Wolfgang Schivelbusch, in the chapter titled “Coffee and the Protestant Ethic,” talks about the consequences of the introduction of coffee for the European countries in the context of the Age of Reformation. He argues that coffee satisfied the needs of the period of Protestantism and rationalism, and had significant political, social, and commercial implications. He states his point, claiming, “with coffee, the principle of rationality entered human physiology, transforming it to conform with its own requirements” (Schivelbusch 25).
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He writes that before coffee became popular, alcohol was consumed in large volumes by people of all origins. He uses statistics to prove his argument, in the second half of the seventeenth century, a typical English family “consumed about three liters of beer per person daily, children included” (Schivelbusch 18). Such habits negatively affected peoples’ productivity and general behavior, which was reflected in that period’s art, including caricatures, images, and proverbs.
Schivelbusch states that Reformation brought the demand for non-alcoholic drinks, “these requirements were fulfilled by the new hot beverages that reached Europe in the seventeenth century—above all, coffee” (Schivelbusch 23). He presents James Howell’s opinion that coffee substituted beer and ale as the morning drink of many workers, which allowed them to be more effective on their job (qtd. in Schivelbusch 18). He uses the example of the establishment of coffeehouses that had strict rules in place, which was their difference from taverns, “sobriety and moderation were the order of the day for the coffeehouse” (Schivelbusch 31). Thus, he provides evidence that coffee became the symbol of Reformation and rationalism and played a major role in societal changes.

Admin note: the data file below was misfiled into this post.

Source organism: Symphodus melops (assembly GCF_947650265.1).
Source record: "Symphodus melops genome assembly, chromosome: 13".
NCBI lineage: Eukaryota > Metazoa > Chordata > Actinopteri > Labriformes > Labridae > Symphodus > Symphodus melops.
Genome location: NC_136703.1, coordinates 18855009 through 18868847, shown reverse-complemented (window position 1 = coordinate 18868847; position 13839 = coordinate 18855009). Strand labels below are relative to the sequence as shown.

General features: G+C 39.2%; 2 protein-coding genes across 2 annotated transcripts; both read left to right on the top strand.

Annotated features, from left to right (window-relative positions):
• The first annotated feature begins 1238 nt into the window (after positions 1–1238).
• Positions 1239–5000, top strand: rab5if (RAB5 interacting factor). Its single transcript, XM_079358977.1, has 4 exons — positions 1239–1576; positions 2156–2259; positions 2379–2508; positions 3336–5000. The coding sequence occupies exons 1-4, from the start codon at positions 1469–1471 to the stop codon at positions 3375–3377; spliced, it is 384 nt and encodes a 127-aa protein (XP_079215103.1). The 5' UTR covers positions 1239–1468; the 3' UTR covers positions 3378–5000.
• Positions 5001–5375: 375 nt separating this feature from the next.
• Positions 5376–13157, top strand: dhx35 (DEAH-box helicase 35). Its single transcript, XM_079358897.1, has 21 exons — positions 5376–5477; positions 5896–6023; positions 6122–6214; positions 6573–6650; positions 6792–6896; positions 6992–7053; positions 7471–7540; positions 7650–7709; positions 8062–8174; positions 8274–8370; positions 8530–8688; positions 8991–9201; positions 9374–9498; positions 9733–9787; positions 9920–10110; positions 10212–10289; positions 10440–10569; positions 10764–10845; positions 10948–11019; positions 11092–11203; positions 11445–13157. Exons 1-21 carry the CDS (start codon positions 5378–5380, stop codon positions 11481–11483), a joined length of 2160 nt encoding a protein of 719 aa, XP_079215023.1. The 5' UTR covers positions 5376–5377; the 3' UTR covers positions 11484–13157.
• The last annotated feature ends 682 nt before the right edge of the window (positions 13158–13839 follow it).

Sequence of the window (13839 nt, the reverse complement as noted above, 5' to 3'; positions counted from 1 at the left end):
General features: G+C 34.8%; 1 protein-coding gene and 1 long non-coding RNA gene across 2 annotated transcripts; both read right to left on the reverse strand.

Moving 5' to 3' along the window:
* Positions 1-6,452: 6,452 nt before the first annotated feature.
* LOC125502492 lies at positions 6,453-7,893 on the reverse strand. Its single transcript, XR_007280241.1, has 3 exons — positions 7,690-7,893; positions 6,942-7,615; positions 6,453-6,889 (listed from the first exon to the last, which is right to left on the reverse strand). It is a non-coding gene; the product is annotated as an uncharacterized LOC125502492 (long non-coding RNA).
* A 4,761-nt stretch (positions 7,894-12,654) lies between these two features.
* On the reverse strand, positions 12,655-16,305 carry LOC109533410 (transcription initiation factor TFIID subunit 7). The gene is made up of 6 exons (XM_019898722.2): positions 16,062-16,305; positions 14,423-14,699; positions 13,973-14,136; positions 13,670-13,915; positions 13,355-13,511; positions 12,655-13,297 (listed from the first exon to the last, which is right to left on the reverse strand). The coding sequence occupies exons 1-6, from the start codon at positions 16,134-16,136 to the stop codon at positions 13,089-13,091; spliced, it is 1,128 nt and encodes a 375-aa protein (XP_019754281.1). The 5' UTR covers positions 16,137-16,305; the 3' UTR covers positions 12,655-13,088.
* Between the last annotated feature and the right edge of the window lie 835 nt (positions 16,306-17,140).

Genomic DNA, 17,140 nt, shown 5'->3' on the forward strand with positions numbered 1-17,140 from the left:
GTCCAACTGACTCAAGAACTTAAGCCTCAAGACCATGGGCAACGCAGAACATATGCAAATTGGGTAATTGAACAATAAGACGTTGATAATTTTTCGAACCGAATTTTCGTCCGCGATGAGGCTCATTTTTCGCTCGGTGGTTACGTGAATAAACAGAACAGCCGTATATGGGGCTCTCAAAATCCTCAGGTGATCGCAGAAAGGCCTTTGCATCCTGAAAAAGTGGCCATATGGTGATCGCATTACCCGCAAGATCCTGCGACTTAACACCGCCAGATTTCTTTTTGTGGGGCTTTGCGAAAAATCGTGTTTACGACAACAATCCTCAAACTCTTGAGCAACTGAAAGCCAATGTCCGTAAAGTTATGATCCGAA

I agree entirely with the author’s perspective on the role of coffee in the seventeenth century. This transformation can also be traced in the art of the period, for example, in two images, “The Drunkard” and “An English Coffeehouse” (see fig. 1 & 2). The first picture, created in 1635, shows a depiction of drunk people as animals, a common art feature of that time, which reflects the barbaric nature of alcohol consumption of the period. The second picture, dated 1674, demonstrates a group of men with coffee cups in front of them who are having a talk in a civilized manner, unlike in the first image. The difference and the time span between the two pictures prompt me to conclude that the transformation initiated by coffee, described by Schivelbusch, did occur and had a positive impact on European societies.
Wolfgang Schivelbusch, in his article, shares an insight into the coffee’s role in the European countries in the seventeenth century and claims that it significantly affected the existing state of affairs. Namely, he argues that the use of coffee led to better productivity among workers and promoted business activity. Before the introduction of coffee to Europe, people consumed large amounts of alcohol, which impaired their abilities and behavior. In the late seventeenth century, coffee’s popularity grew, and the beverage gradually substituted beer and wine as the primary drink of people. Moreover, it led to the establishment of coffeehouses that strongly prohibited any alcohol and functioned as places where individuals could discuss their commercial ventures. This coffee became an agent of positive change in society and became one of the symbols of the Age of Reformation and rationalism.
An English Coffeehouse, 1674.
Heywood, Thomas. Philocothonista, or, The Drunkard, Opened, Dissected, and Anatomized. 1635. Robert Raworth, pp. 5.
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Schivelbusch, Wolfgang. “Coffee and the Protestant Ethic.” Tastes of Paradise, Pantheon Books, 1992, pp. 15-85.